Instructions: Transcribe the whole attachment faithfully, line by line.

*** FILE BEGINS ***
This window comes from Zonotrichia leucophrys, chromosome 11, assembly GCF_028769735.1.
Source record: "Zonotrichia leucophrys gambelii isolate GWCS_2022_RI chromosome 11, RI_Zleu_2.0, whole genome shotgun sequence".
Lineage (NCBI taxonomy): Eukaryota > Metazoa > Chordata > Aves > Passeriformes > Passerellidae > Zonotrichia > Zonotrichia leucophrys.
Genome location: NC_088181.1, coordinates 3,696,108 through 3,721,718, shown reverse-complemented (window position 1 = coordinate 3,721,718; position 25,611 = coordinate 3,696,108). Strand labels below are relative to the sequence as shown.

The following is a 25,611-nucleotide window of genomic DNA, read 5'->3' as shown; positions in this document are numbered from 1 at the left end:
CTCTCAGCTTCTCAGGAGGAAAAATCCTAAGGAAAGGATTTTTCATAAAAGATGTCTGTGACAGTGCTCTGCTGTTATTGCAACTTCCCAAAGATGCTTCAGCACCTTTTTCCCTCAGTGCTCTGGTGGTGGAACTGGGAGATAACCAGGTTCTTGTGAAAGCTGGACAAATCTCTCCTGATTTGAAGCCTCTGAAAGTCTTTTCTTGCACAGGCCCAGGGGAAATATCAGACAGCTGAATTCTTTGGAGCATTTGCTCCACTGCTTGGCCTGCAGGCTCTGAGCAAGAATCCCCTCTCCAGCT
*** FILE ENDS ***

This window comes from Zonotrichia leucophrys, chromosome 11, assembly GCF_028769735.1.
Source record: "Zonotrichia leucophrys gambelii isolate GWCS_2022_RI chromosome 11, RI_Zleu_2.0, whole genome shotgun sequence".
Lineage (NCBI taxonomy): Eukaryota > Metazoa > Chordata > Aves > Passeriformes > Passerellidae > Zonotrichia > Zonotrichia leucophrys.
Genome location: NC_088181.1, coordinates 3,696,108 through 3,721,718, shown reverse-complemented (window position 1 = coordinate 3,721,718; position 25,611 = coordinate 3,696,108). Strand labels below are relative to the sequence as shown.

The following is a 25,611-nucleotide window of genomic DNA, read 5'->3' as shown; positions in this document are numbered from 1 at the left end:
CTCTCAGCTTCTCAGGAGGAAAAATCCTAAGGAAAGGATTTTTCATAAAAGATGTCTGTGACAGTGCTCTGCTGTTATTGCAACTTCCCAAAGATGCTTCAGCACCTTTTTCCCTCAGTGCTCTGGTGGTGGAACTGGGAGATAACCAGGTTCTTGTGAAAGCTGGACAAATCTCTCCTGATTTGAAGCCTCTGAAAGTCTTTTCTTGCACAGGCCCAGGGGAAATATCAGACAGCTGAATTCTTTGGAGCATTTGCTCCACTGCTTGGCCTGCAGGCTCTGAGCAAGAATCCCCTCTCCAGCT